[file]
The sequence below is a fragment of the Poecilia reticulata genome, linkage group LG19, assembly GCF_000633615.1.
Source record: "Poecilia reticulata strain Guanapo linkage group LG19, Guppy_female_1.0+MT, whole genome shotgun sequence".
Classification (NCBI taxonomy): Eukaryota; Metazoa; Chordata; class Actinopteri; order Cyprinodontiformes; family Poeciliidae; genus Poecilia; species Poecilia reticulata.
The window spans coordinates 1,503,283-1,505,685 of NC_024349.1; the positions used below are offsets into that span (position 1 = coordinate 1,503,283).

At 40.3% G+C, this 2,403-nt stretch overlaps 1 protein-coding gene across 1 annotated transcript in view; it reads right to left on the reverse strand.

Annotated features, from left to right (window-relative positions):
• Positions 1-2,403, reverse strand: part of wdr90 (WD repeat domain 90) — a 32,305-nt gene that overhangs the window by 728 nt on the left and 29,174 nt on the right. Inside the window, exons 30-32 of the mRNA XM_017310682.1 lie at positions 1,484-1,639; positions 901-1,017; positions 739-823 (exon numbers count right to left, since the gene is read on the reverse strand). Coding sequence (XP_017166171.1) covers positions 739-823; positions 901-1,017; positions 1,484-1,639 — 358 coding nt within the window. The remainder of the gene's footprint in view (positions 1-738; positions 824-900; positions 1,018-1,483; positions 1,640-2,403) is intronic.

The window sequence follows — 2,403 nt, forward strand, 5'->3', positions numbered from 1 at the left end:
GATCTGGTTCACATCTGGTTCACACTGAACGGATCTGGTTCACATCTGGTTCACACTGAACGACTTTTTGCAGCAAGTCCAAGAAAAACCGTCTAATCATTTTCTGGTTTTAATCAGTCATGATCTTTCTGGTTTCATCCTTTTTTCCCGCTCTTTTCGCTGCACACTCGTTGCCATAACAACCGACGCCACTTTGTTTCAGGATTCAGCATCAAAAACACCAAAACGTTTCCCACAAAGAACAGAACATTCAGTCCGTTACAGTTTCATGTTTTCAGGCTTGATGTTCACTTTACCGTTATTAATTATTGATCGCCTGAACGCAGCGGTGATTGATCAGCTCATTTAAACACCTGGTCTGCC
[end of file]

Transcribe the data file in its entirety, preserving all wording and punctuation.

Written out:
The sequence below is a fragment of the Poecilia reticulata genome, linkage group LG19, assembly GCF_000633615.1.
Source record: "Poecilia reticulata strain Guanapo linkage group LG19, Guppy_female_1.0+MT, whole genome shotgun sequence".
Classification (NCBI taxonomy): Eukaryota; Metazoa; Chordata; class Actinopteri; order Cyprinodontiformes; family Poeciliidae; genus Poecilia; species Poecilia reticulata.
The window spans coordinates 1,503,283-1,505,685 of NC_024349.1; the positions used below are offsets into that span (position 1 = coordinate 1,503,283).

At 40.3% G+C, this 2,403-nt stretch overlaps 1 protein-coding gene across 1 annotated transcript in view; it reads right to left on the reverse strand.

Annotated features, from left to right (window-relative positions):
• Positions 1-2,403, reverse strand: part of wdr90 (WD repeat domain 90) — a 32,305-nt gene that overhangs the window by 728 nt on the left and 29,174 nt on the right. Inside the window, exons 30-32 of the mRNA XM_017310682.1 lie at positions 1,484-1,639; positions 901-1,017; positions 739-823 (exon numbers count right to left, since the gene is read on the reverse strand). Coding sequence (XP_017166171.1) covers positions 739-823; positions 901-1,017; positions 1,484-1,639 — 358 coding nt within the window. The remainder of the gene's footprint in view (positions 1-738; positions 824-900; positions 1,018-1,483; positions 1,640-2,403) is intronic.

The window sequence follows — 2,403 nt, forward strand, 5'->3', positions numbered from 1 at the left end:
GATCTGGTTCACATCTGGTTCACACTGAACGGATCTGGTTCACATCTGGTTCACACTGAACGACTTTTTGCAGCAAGTCCAAGAAAAACCGTCTAATCATTTTCTGGTTTTAATCAGTCATGATCTTTCTGGTTTCATCCTTTTTTCCCGCTCTTTTCGCTGCACACTCGTTGCCATAACAACCGACGCCACTTTGTTTCAGGATTCAGCATCAAAAACACCAAAACGTTTCCCACAAAGAACAGAACATTCAGTCCGTTACAGTTTCATGTTTTCAGGCTTGATGTTCACTTTACCGTTATTAATTATTGATCGCCTGAACGCAGCGGTGATTGATCAGCTCATTTAAACACCTGGTCTGCC